On A Dream Generated From Other Dreams: “Since 2008, I’ve been collecting my dreams in the form of texts and maps of interior spaces, in an attempt to articulate a ‘dream syntax’. In 2013, I began experimenting with a simple Markov Text Generator written in Python. I was interested in using it to generate ‘predictions’ of what I might be dreaming next by applying it to the data I have collected from my dreams over the last few years. A Markov text generator uses a Markov chain to generate the next word in a sentence, and it is commonly used to generate spam text which looks superficially authentic. The choice of the next word depends only on the word preceding it, and there is no real memory or computation of grammar involved. The entire text is simply assessed in terms of what words have a higher probability of being used after each subsequent word. This allows one to generate a ‘real-looking’ text that repurposes words from a master text, through a very simple mechanism. This is a generated ghost of a dream, parsed from the last 6 years of dreaming.”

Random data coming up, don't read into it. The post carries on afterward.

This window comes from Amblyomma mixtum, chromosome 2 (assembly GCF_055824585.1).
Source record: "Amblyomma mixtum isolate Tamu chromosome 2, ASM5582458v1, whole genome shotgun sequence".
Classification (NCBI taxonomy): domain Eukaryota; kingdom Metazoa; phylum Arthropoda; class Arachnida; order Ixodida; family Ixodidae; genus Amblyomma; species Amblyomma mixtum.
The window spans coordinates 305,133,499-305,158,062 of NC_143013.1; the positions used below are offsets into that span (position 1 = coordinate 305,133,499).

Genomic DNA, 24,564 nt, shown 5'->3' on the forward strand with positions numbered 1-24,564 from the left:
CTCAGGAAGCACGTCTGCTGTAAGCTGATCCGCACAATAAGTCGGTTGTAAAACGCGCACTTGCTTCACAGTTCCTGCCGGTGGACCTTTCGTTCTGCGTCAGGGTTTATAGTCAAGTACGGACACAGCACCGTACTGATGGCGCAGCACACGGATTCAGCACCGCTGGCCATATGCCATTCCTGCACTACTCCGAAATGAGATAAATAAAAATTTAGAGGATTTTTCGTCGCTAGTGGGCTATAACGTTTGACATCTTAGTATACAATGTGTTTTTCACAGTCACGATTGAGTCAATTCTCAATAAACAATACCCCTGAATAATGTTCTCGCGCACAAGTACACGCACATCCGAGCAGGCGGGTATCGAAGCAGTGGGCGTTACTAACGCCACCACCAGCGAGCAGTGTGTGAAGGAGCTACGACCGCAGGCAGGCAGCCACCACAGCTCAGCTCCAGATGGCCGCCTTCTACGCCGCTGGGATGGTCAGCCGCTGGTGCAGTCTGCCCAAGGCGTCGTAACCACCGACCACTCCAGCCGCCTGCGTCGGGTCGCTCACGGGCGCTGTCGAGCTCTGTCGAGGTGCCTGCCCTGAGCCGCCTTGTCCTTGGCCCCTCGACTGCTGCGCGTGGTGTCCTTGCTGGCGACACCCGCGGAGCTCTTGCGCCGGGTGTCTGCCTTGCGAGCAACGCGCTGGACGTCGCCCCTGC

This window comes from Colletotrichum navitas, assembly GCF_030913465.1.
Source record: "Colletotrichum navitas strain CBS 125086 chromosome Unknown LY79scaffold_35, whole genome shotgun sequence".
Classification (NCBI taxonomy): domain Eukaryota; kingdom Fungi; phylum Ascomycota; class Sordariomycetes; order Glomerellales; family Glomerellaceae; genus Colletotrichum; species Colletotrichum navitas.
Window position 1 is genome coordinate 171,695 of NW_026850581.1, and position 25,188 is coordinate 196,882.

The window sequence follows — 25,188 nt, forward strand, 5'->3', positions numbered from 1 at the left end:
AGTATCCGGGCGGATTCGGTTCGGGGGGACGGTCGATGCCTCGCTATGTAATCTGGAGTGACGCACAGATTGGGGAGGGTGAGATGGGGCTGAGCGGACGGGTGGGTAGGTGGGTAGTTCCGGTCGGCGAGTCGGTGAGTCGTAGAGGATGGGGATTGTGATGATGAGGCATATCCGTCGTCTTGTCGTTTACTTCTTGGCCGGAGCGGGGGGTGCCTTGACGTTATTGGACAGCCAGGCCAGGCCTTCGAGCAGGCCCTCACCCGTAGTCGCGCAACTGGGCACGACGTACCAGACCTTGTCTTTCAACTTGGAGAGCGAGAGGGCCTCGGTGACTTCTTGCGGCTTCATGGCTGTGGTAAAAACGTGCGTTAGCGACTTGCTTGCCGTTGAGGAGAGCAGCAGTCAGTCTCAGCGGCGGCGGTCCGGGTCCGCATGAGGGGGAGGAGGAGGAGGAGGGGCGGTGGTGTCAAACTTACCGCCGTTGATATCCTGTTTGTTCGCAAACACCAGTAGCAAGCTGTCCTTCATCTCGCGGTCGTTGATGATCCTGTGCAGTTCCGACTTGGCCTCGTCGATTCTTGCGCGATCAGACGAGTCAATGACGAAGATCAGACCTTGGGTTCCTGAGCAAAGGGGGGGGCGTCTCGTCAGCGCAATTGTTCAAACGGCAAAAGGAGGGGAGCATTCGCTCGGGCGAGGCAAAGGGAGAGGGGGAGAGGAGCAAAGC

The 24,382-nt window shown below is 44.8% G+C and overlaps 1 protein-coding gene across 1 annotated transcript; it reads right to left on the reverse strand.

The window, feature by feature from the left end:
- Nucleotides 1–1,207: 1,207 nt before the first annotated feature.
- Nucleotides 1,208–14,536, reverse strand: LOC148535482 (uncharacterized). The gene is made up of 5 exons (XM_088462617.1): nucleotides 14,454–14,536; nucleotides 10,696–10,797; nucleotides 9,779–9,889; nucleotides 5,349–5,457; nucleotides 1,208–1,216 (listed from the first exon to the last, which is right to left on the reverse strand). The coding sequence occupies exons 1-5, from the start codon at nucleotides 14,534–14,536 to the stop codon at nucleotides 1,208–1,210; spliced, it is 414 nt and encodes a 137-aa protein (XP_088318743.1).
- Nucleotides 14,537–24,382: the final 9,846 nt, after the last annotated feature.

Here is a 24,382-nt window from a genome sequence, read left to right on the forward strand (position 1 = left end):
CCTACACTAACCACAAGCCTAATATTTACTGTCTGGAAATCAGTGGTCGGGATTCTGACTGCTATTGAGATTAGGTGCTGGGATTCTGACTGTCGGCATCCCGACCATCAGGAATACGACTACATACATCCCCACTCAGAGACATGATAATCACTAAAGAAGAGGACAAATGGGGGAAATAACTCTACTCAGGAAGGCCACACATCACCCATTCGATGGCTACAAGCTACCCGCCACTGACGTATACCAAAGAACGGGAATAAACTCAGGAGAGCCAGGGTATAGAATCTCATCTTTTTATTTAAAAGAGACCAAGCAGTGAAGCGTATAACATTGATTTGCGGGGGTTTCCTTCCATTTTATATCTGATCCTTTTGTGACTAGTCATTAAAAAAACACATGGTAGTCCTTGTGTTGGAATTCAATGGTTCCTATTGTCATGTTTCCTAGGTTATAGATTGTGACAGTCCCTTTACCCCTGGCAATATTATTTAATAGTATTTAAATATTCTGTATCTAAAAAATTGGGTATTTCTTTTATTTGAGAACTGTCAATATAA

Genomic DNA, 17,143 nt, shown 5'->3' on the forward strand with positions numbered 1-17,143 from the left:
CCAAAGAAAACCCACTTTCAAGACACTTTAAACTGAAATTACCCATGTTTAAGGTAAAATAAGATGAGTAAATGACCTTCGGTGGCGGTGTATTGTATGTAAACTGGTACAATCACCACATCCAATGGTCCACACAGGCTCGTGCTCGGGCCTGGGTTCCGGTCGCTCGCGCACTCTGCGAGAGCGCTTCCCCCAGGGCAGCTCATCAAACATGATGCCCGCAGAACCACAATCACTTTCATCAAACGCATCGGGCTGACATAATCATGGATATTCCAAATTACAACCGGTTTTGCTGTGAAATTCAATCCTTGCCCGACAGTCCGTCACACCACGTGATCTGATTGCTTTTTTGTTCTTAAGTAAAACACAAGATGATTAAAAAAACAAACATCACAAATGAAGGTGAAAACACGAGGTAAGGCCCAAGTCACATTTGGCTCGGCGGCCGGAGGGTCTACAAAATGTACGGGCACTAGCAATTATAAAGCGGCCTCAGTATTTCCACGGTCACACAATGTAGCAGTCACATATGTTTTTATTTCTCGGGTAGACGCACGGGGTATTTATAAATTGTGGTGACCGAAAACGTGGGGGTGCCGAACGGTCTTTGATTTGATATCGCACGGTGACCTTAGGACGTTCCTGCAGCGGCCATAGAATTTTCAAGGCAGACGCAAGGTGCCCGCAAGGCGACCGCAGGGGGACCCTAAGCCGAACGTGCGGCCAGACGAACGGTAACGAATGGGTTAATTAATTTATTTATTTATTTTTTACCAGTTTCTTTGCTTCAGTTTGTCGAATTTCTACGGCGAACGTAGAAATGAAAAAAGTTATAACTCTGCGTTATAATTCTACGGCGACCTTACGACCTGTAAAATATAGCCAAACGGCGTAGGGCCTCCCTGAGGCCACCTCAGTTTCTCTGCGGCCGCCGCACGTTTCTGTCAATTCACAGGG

The book and the print will be at shown at THE ARTIST, THE BOOK AND THE CROWD at The Substation Gallery, from 2 to 11 August 2013, a show about artists’ relationship with books and the written/spoken word. Curated by Ho Rui An, Ang Siew Ching and Karen Yeh, THE ARTIST, THE BOOK AND THE CROWD features new and recent work by Song-Ming Ang, Stephen Black, Sze-Yenn Cheong, Heman Chong, Debbie Ding, Ho Tzu Nyen, Ho Zhen Ming, Godwin Koay, Michael Lee, Lee Wen, Susie Lingham, Joyce Teo, Yu Mingyi and Zhao Renhui.

You’re invited to come to the opening tonight (1 August 2013) at the Substation at 7pm! I will be reading excerpts from my book.